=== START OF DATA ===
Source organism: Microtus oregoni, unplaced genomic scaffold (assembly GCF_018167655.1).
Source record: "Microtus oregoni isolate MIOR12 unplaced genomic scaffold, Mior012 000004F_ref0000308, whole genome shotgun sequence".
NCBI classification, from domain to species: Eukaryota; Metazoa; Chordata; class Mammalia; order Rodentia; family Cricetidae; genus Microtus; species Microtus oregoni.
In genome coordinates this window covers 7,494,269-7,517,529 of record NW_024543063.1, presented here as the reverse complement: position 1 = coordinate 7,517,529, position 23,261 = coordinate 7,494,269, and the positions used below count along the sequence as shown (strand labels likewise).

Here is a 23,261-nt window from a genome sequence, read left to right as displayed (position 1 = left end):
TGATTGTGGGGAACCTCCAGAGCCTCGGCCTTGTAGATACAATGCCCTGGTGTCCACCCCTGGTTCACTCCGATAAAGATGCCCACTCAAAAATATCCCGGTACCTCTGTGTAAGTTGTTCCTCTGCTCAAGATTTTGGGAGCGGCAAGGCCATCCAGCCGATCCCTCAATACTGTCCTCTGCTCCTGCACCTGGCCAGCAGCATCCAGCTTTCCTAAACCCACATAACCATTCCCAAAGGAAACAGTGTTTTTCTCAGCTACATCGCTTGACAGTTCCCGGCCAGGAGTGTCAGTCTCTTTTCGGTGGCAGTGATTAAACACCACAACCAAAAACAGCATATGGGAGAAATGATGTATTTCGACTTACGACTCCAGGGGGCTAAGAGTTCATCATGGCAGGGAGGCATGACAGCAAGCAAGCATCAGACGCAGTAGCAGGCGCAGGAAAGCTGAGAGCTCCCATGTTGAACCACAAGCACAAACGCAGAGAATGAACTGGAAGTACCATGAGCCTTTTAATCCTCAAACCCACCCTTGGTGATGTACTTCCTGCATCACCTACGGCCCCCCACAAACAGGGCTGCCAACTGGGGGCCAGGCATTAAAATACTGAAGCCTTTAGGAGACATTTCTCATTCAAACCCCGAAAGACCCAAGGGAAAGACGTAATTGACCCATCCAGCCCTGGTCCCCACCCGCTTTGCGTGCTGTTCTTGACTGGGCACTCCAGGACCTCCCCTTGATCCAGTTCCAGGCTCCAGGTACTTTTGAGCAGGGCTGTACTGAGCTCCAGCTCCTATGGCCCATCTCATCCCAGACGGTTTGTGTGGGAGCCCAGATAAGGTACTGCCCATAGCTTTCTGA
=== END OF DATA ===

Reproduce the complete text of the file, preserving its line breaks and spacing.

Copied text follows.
Source organism: Microtus oregoni, unplaced genomic scaffold (assembly GCF_018167655.1).
Source record: "Microtus oregoni isolate MIOR12 unplaced genomic scaffold, Mior012 000004F_ref0000308, whole genome shotgun sequence".
NCBI classification, from domain to species: Eukaryota; Metazoa; Chordata; class Mammalia; order Rodentia; family Cricetidae; genus Microtus; species Microtus oregoni.
In genome coordinates this window covers 7,494,269-7,517,529 of record NW_024543063.1, presented here as the reverse complement: position 1 = coordinate 7,517,529, position 23,261 = coordinate 7,494,269, and the positions used below count along the sequence as shown (strand labels likewise).

Here is a 23,261-nt window from a genome sequence, read left to right as displayed (position 1 = left end):
TGATTGTGGGGAACCTCCAGAGCCTCGGCCTTGTAGATACAATGCCCTGGTGTCCACCCCTGGTTCACTCCGATAAAGATGCCCACTCAAAAATATCCCGGTACCTCTGTGTAAGTTGTTCCTCTGCTCAAGATTTTGGGAGCGGCAAGGCCATCCAGCCGATCCCTCAATACTGTCCTCTGCTCCTGCACCTGGCCAGCAGCATCCAGCTTTCCTAAACCCACATAACCATTCCCAAAGGAAACAGTGTTTTTCTCAGCTACATCGCTTGACAGTTCCCGGCCAGGAGTGTCAGTCTCTTTTCGGTGGCAGTGATTAAACACCACAACCAAAAACAGCATATGGGAGAAATGATGTATTTCGACTTACGACTCCAGGGGGCTAAGAGTTCATCATGGCAGGGAGGCATGACAGCAAGCAAGCATCAGACGCAGTAGCAGGCGCAGGAAAGCTGAGAGCTCCCATGTTGAACCACAAGCACAAACGCAGAGAATGAACTGGAAGTACCATGAGCCTTTTAATCCTCAAACCCACCCTTGGTGATGTACTTCCTGCATCACCTACGGCCCCCCACAAACAGGGCTGCCAACTGGGGGCCAGGCATTAAAATACTGAAGCCTTTAGGAGACATTTCTCATTCAAACCCCGAAAGACCCAAGGGAAAGACGTAATTGACCCATCCAGCCCTGGTCCCCACCCGCTTTGCGTGCTGTTCTTGACTGGGCACTCCAGGACCTCCCCTTGATCCAGTTCCAGGCTCCAGGTACTTTTGAGCAGGGCTGTACTGAGCTCCAGCTCCTATGGCCCATCTCATCCCAGACGGTTTGTGTGGGAGCCCAGATAAGGTACTGCCCATAGCTTTCTGA